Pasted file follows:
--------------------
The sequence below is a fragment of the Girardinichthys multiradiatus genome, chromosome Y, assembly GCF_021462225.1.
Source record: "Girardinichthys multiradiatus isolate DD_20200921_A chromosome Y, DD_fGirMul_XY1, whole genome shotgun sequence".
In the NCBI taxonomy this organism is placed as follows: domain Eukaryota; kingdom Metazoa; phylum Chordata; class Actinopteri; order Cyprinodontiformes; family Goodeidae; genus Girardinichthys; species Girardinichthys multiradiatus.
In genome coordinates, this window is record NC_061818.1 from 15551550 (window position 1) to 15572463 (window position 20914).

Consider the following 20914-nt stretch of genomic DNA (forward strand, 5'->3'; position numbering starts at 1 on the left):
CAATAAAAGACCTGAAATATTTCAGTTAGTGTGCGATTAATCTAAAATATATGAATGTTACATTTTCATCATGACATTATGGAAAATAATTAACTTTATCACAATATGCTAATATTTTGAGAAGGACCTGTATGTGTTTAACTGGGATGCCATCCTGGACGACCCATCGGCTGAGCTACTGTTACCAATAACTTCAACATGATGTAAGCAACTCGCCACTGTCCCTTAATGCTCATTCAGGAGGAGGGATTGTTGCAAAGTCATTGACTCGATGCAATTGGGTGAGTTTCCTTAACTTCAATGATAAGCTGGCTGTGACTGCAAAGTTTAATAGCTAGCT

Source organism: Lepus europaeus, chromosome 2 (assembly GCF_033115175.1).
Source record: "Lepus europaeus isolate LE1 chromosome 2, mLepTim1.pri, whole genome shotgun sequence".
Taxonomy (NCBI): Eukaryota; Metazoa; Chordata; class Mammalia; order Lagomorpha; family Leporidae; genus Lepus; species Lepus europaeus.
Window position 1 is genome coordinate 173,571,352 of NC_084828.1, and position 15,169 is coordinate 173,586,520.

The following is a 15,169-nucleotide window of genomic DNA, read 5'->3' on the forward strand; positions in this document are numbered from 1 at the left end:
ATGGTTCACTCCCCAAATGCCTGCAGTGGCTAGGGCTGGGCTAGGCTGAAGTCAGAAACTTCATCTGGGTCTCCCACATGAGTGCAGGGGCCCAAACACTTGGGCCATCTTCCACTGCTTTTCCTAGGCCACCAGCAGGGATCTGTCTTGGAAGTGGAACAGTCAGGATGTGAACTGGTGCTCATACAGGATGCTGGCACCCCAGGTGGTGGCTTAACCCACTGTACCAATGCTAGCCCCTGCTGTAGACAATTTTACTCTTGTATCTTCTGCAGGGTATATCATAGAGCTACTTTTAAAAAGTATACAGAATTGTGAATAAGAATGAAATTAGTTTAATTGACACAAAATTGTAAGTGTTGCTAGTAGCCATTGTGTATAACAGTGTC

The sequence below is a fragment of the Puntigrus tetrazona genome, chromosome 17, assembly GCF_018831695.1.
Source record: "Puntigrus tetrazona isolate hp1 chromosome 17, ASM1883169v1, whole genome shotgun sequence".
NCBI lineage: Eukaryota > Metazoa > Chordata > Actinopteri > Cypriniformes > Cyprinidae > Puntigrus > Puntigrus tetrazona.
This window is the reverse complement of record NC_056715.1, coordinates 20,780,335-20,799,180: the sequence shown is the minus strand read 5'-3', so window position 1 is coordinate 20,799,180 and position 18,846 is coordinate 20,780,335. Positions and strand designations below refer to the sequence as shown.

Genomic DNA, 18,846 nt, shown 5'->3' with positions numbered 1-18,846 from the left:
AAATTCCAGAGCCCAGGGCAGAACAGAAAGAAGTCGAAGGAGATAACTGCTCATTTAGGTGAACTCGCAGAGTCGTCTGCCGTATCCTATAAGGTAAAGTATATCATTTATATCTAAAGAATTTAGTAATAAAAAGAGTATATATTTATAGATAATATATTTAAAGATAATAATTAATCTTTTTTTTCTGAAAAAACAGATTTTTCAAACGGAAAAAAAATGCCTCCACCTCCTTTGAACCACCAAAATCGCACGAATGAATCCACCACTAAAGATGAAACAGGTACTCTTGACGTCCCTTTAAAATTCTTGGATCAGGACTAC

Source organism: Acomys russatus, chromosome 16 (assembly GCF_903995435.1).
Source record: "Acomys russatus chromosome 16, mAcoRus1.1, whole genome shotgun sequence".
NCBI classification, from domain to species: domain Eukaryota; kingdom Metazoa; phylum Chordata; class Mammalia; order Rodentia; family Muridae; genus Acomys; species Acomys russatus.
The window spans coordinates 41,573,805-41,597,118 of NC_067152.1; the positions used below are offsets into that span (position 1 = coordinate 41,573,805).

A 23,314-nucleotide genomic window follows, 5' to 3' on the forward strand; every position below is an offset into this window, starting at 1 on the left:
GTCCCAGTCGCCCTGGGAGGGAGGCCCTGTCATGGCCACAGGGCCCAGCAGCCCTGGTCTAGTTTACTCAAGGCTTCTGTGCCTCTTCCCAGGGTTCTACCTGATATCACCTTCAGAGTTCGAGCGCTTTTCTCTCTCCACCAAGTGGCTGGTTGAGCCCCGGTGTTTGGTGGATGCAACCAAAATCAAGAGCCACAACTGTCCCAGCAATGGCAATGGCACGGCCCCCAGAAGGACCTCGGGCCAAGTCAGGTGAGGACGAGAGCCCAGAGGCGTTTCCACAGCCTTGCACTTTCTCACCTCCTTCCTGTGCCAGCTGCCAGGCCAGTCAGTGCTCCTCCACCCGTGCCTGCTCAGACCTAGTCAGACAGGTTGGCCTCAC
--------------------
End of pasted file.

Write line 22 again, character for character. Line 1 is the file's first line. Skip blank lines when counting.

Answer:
The window spans coordinates 41,573,805-41,597,118 of NC_067152.1; the positions used below are offsets into that span (position 1 = coordinate 41,573,805).